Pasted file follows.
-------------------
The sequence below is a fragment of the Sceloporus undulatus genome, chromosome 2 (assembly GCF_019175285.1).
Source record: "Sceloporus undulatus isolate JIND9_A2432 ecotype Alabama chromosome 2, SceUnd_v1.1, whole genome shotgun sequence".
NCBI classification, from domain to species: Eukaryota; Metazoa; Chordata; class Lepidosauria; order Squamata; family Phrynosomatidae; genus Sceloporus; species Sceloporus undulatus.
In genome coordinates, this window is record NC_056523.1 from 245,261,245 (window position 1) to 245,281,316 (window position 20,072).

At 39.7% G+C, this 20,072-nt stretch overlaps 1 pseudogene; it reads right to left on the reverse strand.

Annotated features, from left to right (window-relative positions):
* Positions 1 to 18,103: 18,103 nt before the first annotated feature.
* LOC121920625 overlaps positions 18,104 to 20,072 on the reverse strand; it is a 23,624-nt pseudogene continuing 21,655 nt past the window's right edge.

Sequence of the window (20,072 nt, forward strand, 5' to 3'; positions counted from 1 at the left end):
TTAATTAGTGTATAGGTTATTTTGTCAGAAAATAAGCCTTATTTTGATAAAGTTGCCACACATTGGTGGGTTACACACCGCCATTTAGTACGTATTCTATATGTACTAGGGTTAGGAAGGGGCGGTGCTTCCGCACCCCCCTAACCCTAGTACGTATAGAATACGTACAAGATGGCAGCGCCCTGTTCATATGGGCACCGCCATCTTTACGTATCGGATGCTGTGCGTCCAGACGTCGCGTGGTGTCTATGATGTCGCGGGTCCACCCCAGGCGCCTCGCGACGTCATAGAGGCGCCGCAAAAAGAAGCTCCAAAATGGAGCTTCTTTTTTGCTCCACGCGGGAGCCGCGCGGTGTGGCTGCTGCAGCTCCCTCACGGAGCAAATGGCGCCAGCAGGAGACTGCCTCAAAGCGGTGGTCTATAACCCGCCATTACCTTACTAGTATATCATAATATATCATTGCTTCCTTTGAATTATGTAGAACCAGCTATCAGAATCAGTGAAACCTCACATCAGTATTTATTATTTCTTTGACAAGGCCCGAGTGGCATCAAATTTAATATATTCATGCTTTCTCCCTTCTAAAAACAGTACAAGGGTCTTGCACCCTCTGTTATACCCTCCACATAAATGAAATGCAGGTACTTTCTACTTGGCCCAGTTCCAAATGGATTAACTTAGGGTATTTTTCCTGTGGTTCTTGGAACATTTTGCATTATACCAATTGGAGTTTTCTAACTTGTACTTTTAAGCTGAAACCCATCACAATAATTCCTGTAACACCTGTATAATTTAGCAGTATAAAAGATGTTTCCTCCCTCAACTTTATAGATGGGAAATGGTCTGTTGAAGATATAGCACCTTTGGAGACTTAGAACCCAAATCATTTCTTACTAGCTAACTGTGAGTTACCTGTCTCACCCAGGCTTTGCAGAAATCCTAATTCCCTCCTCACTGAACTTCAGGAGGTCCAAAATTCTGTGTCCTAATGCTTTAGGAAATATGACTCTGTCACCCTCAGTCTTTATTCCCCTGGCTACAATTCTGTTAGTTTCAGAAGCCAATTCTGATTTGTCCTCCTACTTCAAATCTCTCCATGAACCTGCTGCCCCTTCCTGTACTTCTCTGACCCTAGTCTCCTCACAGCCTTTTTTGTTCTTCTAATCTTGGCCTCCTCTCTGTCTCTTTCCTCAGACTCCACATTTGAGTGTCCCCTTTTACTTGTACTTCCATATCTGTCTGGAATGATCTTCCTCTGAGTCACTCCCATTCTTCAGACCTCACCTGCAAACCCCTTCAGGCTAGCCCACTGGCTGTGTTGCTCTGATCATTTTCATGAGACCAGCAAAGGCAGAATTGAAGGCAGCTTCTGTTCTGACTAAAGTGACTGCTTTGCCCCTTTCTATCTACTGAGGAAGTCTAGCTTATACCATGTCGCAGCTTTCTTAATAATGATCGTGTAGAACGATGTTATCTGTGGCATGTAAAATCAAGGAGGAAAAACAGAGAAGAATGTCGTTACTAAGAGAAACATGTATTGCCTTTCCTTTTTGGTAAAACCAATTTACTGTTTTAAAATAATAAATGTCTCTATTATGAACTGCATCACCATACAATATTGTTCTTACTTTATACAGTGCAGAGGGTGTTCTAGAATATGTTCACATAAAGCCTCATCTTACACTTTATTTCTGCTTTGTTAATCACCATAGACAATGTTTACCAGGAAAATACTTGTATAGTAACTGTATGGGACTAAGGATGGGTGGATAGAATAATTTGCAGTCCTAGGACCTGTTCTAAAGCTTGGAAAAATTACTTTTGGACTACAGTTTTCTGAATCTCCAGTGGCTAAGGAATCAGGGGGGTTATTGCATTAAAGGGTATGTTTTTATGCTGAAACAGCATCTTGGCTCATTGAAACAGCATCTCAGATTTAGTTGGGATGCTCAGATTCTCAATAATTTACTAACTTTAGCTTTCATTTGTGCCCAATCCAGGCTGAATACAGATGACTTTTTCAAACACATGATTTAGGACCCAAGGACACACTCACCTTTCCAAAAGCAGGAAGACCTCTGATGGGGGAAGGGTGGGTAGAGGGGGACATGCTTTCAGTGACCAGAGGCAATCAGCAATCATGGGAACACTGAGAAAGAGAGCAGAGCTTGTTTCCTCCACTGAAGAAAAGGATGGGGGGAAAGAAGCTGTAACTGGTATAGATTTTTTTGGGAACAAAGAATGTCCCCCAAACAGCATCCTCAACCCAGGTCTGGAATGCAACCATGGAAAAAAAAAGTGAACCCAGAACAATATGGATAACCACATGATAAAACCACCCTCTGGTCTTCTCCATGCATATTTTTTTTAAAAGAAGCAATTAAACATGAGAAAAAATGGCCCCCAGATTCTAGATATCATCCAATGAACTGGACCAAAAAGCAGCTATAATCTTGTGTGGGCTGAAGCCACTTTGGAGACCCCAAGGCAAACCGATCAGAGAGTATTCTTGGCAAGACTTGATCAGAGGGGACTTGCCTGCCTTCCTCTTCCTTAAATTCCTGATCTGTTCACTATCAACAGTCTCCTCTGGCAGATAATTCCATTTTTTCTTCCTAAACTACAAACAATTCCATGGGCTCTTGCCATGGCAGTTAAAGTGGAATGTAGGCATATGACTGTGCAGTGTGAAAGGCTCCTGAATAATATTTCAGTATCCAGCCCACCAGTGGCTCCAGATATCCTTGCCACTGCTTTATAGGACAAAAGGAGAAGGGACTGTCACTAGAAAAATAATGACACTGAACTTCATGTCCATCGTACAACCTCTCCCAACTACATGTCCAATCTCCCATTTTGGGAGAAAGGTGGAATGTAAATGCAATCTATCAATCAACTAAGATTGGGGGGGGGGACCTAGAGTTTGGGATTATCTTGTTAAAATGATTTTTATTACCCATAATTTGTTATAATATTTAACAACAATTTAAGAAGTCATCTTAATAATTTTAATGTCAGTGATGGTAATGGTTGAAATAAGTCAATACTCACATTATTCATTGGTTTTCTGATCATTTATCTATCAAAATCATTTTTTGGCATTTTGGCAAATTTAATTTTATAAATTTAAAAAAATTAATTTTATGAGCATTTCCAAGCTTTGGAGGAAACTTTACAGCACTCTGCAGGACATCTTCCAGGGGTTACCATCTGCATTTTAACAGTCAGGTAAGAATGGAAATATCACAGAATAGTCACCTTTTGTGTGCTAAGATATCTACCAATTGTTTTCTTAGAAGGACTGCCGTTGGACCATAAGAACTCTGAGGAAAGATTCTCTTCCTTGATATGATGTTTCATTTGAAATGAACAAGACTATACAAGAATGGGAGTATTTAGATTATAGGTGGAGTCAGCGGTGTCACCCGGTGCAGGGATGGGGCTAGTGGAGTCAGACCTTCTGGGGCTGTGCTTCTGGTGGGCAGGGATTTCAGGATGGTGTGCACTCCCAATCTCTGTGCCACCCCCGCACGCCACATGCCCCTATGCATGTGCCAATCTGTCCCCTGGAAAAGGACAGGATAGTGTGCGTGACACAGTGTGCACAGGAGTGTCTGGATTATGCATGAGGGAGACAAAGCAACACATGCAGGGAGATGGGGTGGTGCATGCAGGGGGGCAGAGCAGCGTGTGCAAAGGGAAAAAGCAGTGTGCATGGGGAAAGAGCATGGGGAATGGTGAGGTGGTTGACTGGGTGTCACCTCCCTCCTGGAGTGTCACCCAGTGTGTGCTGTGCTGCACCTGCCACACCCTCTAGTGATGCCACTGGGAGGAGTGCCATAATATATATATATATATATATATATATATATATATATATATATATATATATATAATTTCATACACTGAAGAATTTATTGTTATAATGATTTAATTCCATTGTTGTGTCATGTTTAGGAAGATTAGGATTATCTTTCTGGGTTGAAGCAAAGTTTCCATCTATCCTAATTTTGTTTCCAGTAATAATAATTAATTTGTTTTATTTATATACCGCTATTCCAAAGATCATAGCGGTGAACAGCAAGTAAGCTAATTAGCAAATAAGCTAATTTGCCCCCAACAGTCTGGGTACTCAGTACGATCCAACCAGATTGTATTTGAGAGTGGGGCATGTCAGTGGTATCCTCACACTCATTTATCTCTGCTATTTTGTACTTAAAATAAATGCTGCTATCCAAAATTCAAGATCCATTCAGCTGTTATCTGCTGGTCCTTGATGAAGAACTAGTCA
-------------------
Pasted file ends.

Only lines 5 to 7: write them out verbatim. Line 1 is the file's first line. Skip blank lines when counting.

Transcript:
At 39.7% G+C, this 20,072-nt stretch overlaps 1 pseudogene; it reads right to left on the reverse strand.

Annotated features, from left to right (window-relative positions):
* Positions 1 to 18,103: 18,103 nt before the first annotated feature.